Archive for the ‘Yummy Sounds +3’ Category

Colcannon

29 July 17

Ingredients

3 lbs potatoes, scrubbed
2 sticks butter
1 1/4 cups hot milk
Freshly ground black pepper
1 head cabbage, cored and finely shredded
1 (1-pound) piece ham or bacon, cooked the day before
4 scallions, finely chopped
Chopped parsley leaves, for garnish

Directions

  • Steam the potatoes in their skins for 30 minutes. Peel them using a knife and fork. Chop with a knife before mashing. Mash thoroughly to remove all the lumps. Add 1 stick of butter in pieces. Gradually add hot milk, stirring all the time. Season with a few grinds of black pepper.
  • Boil the cabbage in unsalted water until it turns a darker color. Add 2 tablespoons butter to tenderize it. Cover with lid for 2 minutes. Drain thoroughly before returning it to the pan. Chop into small pieces.
  • Put the ham in a large saucepan and cover with water. Bring to the boil and simmer for 45 minutes until tender. Drain. Remove any fat and chop into small pieces
  • Add cabbage, scallions, and ham to mashed potatoes, stirring them in gently.
  • Serve in individual soup plates. Make an indentation on the top by swirling a wooden spoon. Put 1 tablespoon of butter into each indentation. Sprinkle with parsley.

Servings: 6
Cooking Times
Preparation Time: 15 minutes
Cooking Time: 1 hour and 45 minutes
Total Time: 2 hours

Advertisements

Brussels Sprouts and Mushrooms with Walnut Dressing

22 July 16
1 lb Brussels sprouts
1 lb mushrooms
1-2 Tbs olive oil
1/4 cup crushed walnuts
1 Tbs minced shallot
1 Tbs lemon juice
1 tsp whole-grain or Dijon mustard
1/2 Tbs mirin

 

Trim the stems of the Brussels sprouts and cut a cross in the base. Steam the sprouts and the mushrooms together for 8 to 10 minutes until the sprouts are tender.

Meanwhile, whisk oil, shallot, juice, mustard, walnuts, mirin. Add salt and pepper to taste if you think it needs it, but I find that it really doesn’t. Really works well with shaking in a capped jar if you’d rather do that than whisk. Sometimes whisking chopped nuts is a bit of a pill.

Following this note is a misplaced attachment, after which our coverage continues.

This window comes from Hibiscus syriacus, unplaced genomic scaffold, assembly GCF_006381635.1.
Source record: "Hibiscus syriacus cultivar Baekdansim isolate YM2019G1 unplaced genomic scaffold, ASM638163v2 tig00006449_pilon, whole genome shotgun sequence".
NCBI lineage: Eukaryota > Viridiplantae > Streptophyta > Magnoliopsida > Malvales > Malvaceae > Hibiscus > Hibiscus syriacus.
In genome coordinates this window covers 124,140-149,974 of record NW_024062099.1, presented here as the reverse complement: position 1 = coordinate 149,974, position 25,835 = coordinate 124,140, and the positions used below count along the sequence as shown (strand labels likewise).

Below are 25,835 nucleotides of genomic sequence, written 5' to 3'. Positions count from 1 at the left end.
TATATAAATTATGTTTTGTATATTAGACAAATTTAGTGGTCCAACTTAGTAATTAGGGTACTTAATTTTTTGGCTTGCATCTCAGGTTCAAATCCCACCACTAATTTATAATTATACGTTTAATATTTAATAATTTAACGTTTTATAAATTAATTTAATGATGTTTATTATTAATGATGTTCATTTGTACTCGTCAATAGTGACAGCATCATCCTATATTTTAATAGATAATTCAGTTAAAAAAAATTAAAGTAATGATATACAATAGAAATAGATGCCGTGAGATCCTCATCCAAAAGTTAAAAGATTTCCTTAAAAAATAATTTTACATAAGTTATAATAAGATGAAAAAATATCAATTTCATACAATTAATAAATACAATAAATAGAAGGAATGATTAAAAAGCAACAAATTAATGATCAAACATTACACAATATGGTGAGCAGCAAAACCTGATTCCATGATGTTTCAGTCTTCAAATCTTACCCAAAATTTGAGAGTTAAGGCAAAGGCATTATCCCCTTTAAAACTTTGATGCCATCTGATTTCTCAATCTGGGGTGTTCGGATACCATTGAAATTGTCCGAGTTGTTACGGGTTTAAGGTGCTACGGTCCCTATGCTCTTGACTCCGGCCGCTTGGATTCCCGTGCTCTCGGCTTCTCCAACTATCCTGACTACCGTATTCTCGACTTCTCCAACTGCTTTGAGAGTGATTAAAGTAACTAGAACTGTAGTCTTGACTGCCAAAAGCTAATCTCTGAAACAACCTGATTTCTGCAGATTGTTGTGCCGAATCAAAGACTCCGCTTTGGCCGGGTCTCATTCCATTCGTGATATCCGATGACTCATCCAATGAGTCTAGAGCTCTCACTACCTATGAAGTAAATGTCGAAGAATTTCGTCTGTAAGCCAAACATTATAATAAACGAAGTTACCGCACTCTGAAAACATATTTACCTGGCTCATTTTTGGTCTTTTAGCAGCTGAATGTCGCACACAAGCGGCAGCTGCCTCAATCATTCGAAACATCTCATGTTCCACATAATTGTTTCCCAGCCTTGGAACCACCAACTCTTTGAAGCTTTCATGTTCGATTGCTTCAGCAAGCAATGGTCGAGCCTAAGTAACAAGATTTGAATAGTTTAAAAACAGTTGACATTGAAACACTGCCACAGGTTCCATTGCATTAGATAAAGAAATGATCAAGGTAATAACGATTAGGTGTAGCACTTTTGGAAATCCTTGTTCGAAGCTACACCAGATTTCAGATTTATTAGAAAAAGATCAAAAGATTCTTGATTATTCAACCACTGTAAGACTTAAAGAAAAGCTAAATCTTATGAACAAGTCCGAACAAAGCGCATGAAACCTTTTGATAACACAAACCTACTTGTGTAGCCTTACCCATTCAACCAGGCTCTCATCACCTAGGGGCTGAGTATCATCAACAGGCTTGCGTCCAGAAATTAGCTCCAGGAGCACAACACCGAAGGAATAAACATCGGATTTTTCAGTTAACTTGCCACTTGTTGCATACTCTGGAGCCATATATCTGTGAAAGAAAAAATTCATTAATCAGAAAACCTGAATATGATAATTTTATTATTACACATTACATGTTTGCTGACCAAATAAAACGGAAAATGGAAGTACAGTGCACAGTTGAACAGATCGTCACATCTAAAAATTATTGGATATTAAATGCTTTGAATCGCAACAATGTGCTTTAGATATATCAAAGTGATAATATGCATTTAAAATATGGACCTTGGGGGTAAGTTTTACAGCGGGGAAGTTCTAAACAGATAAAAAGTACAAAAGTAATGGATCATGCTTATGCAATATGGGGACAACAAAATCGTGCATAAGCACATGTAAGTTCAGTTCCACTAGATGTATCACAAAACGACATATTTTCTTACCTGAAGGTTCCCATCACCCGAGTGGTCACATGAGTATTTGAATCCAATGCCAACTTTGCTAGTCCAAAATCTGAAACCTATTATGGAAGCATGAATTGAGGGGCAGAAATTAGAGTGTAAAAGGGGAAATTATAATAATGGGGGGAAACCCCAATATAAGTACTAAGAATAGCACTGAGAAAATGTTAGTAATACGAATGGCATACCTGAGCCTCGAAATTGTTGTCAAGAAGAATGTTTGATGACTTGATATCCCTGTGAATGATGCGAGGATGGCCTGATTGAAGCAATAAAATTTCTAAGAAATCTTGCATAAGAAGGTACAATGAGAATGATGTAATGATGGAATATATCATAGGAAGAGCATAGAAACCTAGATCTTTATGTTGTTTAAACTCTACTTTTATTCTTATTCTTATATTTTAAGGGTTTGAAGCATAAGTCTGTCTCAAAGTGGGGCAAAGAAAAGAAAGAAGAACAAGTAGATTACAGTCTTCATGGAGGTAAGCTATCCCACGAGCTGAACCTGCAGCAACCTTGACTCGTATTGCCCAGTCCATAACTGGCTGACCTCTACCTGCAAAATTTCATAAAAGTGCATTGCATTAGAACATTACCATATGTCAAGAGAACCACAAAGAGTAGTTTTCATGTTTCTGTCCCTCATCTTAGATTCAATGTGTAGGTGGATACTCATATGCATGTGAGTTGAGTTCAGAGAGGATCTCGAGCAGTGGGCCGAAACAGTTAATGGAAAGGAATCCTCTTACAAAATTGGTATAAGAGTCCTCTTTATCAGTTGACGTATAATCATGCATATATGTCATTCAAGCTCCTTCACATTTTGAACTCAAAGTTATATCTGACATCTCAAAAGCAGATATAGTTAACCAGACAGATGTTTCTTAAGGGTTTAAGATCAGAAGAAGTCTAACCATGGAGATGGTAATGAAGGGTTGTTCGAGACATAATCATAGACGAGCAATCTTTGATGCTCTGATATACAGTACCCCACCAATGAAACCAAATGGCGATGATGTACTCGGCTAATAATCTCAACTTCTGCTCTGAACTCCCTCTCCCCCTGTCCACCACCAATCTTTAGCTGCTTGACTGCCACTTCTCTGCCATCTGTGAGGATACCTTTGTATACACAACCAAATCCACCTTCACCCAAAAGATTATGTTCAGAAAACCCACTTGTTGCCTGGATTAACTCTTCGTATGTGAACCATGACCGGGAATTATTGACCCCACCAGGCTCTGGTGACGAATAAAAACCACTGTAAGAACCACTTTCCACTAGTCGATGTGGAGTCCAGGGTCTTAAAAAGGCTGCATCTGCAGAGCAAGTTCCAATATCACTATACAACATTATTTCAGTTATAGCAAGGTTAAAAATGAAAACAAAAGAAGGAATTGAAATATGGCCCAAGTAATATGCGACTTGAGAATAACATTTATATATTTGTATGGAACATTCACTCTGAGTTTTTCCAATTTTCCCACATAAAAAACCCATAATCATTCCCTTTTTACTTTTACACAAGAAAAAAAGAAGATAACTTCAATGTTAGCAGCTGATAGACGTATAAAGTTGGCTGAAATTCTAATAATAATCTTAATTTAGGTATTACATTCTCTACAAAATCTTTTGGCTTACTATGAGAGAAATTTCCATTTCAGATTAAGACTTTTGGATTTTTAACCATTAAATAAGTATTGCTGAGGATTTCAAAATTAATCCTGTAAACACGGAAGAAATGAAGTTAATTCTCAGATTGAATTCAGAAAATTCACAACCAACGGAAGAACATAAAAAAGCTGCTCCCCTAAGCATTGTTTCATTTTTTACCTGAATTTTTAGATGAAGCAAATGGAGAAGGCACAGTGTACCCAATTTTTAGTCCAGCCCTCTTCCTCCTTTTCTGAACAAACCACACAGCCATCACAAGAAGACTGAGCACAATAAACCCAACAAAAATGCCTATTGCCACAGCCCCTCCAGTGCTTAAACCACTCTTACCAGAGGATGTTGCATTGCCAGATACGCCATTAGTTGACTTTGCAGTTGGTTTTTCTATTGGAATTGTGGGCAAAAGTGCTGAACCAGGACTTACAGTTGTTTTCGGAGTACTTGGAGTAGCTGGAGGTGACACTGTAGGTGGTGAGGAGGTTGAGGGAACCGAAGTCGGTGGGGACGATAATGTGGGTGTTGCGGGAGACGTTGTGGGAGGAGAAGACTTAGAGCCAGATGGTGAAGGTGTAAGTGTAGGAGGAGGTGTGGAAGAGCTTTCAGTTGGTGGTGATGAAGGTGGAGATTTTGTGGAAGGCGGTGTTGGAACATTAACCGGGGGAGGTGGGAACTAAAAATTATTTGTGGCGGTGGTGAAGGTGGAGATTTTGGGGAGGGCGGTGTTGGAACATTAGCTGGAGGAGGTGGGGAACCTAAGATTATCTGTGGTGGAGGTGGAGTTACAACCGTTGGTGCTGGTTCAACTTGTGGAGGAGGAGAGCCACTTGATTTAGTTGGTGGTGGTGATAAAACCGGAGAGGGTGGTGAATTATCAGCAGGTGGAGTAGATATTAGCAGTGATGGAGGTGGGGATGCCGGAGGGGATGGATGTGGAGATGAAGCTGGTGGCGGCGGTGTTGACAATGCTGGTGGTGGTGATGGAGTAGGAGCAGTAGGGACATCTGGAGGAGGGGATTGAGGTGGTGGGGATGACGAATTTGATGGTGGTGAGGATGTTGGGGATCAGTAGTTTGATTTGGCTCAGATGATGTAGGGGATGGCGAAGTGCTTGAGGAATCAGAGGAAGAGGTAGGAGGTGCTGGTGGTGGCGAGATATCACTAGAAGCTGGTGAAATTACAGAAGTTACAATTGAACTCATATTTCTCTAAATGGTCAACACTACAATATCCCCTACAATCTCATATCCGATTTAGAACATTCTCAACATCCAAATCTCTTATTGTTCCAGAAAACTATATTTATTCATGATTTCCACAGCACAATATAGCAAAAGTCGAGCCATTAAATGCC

Drain the veggies well, rough chop and serve with the dressing.

Braised Kale With Pork And Onions

11 December 12
Kale salad

Kale salad (Photo credit: Salim Virji)

[For the Orthodox Christians among us, this is obviously NOT a fasting recipe!]

Most of us old Southerners had kale when we were growing up. Mostly it was just boiled forever with some fatback. Then you poured some white vinegar over it and chowed down. If you were good you might get some cornbread to sop up the pot likker. Not bad.

However – there are better ways to do this stuff. This is one of the latest health food crazes. But this version will NOT make a “food-Nazi” very happy.

 1  bag  kale, or 2 bunches, or a little over a pound
 6  1/4” thick hog jowl  slices, cut into 1/2-inch pieces  
 2  chopped onions
 1/4  cup  red wine vinegar
 6  drops  Tabasco sauce

Simple ingredients to get a superb result.

Chop up the kale, removing the big stems and cook in a big pot of salted water for 10 minutes. Don’t be shy with the salt. Drain and set aside. Wipe out the pot and use for the next step.

Cook the hog jowl down until it is getting crisp – about 5 minutes. Stir frequently with a wooden spoon. Don’t burn it. Don’t be concerned that there will be some sticky residue in the pot – it will get used. There are those who use bacon for this step. Well, you can. Not as good as the curing medium would obscure some very nice flavors.

While the hog jowl is cooking down chop up a couple of decent sized onions. The sweets are the best. Vidalias when you can get them. Some other sweet if you can’t. Dump the onions in with the pork and continue at a good sauté for 5 to 10 minutes, or until they start getting tender. Add the kale and sauté about 10 minutes and the greens start getting tender. If you stir a lot with the wooden spoon all of the nice brown stuff in the bottom of the pot should be cleared up and incorporated.

Original Tabasco red pepper sauce

Original Tabasco red pepper sauce (Photo credit: Wikipedia)

Cover and cook for about 15 minutes on low heat. Stir often. Add salt and pepper to taste. Add the red wine vinegar. Do not use the cheapest junk in the store. Use a good grade of red wine vinegar and the flavor will be much better for it. Stir in about 6 drop of good Tabasco sauce. Don’t overdo the hot sauce or the flavor will be wrong.

This can be a side dish for four or a main dish for two. Yes, it is that good. Not your mama’s kale.

Braised Shank of Lamb

26 November 11
my own photo

Dutch Oven Image via Wikipedia

The shank, or shin, is usually some of the toughest meat on a critter. Think about it – this is the part between the knee and the foot that does a great deal of the work of holding the animal up and moving it around. Lean muscle, as it were. This means that there is lots of connective tissue (collagen), which means tough meat with lots of flavor potential.